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Mahbuba loves recess. Sitting in front of an overstuffed toy bin, the 6-year-old Afghan girl picks out a small collection of wooden dolls. She gives each doll a name that she signs with her hands.
A year ago, this level of play was unthinkable. Pushing back her royal blue headscarf, Mahbuba begins moving the dolls across a two-dimensional playground that she’s sketched on a notepad. In a busy daytime scene, two dolls fight over the swingset, a drama she relates through pantomime. Another kid sits on the bench. Mahbuba, who was born deaf, is fastidious in her telling — every character is introduced and their plot arc complete.
Mahbuba moves two figurines across the page and places them on a series of drawn squares meant to represent a school climbing wall. Oops, one falls, a fumble she illustrates by plopping the doll face first on the page. She then holds her hands up to her eyes and shimmies her fingers down her face. The boy, she communicates with a mournful look in her eyes, is crying.
As she narrates, Mahbuba dexterously weaves between drawing, imaginative play and American Sign Language (ASL), building a theatrical, pocket-sized world that is both exacting and slightly berserk. The 45-minute saga ends when a pink doll, one she’s chosen as her own avatar, gets on the bus home.
When she finishes, Mahbuba leans back in her chair. She holds up both her hands and spreads her fingers apart, the sign for “finished.”
In a matter of seconds, she’s returned to her storyboard and delves into another tale, one that unfolds in the lunchroom. While the insatiable second grader has a seemingly limitless appetite for story, Mahbuba’s ability to tell them is relatively new. Before landing in Chicago, Mahbuba had never told such a story. She’d never recited any kind of story at all.
“I never lost my hope”
In November 2021, Mahbuba arrived in Chicago amid the wave of refugees who fled Afghanistan after the fall of Kabul. Like most of the tens of thousands of Afghans evacuated and relocated to the United States, Mahbuba’s family had ties to the American military and staying in Afghanistan put all their lives at risk. After a month in a military base-turned-refugee shelter, Mahbuba and her family landed in Chicago, a city — and world — completely unknown to them.But for Mahbuba the change was hard twice-over: Not only was the girl new to the city and country, she had arrived without any formal language. Mahbuba was, in other words, doubly displaced.
How Mahbuba transformed over the following year captures the singular alchemy that comes with finding language; the power in knowing and naming things. Her story also reflects the difference that just a few people — including public school teachers and aid workers — can make, despite limited resources. Because of the lengths a few Chicagoans have been willing to go, an Afghan girl is finding her voice and a new start.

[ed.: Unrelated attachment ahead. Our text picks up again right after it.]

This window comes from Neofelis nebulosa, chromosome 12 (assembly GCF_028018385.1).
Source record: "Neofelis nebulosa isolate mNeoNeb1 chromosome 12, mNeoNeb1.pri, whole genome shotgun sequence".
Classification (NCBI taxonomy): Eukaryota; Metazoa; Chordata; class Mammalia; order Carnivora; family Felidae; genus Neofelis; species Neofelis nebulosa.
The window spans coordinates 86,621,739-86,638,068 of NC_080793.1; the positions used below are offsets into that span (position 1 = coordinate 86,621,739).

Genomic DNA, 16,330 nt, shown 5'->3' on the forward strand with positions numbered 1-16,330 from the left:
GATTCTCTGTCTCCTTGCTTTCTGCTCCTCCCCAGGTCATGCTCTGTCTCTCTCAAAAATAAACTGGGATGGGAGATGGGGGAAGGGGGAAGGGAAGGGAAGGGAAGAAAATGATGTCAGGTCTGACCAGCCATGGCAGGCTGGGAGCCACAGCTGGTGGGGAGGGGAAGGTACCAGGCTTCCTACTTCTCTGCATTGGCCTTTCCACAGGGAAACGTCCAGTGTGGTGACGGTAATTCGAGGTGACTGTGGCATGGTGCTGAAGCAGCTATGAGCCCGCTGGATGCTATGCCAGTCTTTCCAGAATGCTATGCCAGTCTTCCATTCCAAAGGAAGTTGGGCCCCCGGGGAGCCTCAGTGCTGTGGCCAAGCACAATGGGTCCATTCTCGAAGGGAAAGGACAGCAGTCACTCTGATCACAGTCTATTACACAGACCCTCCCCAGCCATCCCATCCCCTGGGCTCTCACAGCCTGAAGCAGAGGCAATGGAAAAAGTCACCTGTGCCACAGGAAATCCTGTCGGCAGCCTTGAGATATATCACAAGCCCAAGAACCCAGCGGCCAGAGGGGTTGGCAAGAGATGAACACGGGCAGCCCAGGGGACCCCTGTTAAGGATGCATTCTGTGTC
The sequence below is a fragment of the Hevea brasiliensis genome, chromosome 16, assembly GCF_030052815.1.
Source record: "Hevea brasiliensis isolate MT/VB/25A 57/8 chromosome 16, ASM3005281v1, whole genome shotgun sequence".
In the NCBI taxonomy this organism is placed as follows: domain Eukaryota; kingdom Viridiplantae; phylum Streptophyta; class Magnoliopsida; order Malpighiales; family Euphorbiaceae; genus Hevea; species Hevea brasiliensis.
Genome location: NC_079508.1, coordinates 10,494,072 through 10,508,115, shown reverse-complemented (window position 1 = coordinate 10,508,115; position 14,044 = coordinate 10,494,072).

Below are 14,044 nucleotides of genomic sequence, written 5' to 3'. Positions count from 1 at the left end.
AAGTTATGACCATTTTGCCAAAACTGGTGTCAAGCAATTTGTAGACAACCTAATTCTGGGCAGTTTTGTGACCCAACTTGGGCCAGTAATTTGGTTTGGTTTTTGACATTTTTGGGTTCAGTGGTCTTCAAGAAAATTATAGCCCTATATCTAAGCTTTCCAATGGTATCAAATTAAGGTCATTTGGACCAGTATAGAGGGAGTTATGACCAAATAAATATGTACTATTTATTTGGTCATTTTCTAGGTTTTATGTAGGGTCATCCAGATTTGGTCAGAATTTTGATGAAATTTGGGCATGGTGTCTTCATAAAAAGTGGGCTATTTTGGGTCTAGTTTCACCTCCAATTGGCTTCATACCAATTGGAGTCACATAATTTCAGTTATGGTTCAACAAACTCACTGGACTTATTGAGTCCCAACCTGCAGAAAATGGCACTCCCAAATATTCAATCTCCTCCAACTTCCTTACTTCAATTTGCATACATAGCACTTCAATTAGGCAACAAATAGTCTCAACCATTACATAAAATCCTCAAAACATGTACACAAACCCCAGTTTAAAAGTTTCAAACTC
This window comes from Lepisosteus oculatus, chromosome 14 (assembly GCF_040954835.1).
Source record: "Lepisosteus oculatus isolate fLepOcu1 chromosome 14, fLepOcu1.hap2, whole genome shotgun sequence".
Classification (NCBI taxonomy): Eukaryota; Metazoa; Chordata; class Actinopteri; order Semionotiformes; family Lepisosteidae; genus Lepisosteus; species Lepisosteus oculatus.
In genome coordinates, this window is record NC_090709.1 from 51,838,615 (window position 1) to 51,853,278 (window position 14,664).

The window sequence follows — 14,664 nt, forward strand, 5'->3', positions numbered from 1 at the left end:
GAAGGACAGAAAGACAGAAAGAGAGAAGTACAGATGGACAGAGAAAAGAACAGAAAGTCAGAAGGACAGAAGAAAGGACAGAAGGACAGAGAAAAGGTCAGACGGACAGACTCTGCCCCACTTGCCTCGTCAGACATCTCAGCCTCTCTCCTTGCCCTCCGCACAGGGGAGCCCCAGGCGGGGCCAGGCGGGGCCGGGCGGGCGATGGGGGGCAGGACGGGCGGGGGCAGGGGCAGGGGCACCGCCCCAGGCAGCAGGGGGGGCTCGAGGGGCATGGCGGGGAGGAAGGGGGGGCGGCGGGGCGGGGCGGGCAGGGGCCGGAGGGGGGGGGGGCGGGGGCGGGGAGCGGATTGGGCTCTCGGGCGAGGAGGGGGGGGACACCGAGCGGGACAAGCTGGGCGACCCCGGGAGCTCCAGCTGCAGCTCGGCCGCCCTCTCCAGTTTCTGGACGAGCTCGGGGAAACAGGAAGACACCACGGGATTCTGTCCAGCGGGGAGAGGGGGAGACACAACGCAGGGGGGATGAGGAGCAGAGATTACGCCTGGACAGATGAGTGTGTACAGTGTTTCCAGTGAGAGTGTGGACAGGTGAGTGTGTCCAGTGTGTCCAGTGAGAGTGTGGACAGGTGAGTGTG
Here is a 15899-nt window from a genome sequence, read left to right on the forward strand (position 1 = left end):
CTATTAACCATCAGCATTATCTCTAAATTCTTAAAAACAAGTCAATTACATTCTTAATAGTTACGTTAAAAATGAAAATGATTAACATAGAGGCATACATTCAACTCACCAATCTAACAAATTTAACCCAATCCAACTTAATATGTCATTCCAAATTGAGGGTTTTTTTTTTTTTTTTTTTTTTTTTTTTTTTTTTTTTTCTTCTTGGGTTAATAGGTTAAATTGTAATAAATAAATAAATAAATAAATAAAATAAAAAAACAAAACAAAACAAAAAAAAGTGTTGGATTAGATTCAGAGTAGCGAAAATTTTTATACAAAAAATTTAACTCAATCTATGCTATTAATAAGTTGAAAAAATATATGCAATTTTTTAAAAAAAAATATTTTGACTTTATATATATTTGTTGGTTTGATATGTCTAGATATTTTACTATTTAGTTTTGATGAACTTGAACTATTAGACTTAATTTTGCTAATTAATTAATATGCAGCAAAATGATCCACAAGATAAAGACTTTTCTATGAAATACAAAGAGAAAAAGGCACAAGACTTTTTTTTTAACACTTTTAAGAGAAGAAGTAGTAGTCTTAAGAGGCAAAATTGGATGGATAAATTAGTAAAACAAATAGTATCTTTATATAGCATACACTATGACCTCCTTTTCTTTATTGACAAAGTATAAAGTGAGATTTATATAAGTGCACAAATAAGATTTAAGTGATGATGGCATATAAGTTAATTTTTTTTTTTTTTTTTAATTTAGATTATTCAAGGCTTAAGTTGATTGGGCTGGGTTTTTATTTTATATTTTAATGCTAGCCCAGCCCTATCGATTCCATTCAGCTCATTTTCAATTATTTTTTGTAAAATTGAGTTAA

Born in a small village in rural Afghanistan, Mahbuba was the only child among five who was deaf. In a country where there’s little understanding of disability, and many of the 10,000 deaf children live at the fringe of society, Mahbuba’s future, says her father, was a bleak one.
“I didn’t see any future for her,” says the girls’ father. “I was worried about that.” (WBEZ has agreed to withhold his name to protect family members still living in Afghanistan, since they may remain in danger under Taliban rule.)
Mahbuba’s father remembers the moment he understood that his daughter was deaf.
“I had a motorbike that I would take to work and my children knew I had returned home when they heard the sound of the bike outside our house,” he said, speaking through a Pashto translator. Unlike her older siblings, Mahbuba, who was around 2 at the time, did not react to the sound of the engine. “I thought, ‘She can’t hear it.’ ”
Eager to find another way to announce his arrival to his youngest child, Mahbuba’s father taught her to feel for the vibrations that rattled the floor when he revved the bike’s engines. “The vibrations were how I told Mahbuba that I was home.”
Over the next few years, Mahbuba’s family created a series of basic home signs. Hunger, for example, was suggested by placing a hand on the belly and rubbing it back and forth. The sign for water was formed from a hand holding an invisible cup up to the mouth. Tea took the form of the index finger meeting the thumb as though demurely holding a teacup handle. And an egg, a common ingredient at home, was suggested by an upward-facing cupped hand.
But as Mahbuba got older, the gulfs in communication grew larger.
“Mahbuba would try to explain things to us and she’d start crying and yelling,” her father says. “It was so hard because I couldn’t understand what she wanted, what she was feeling.”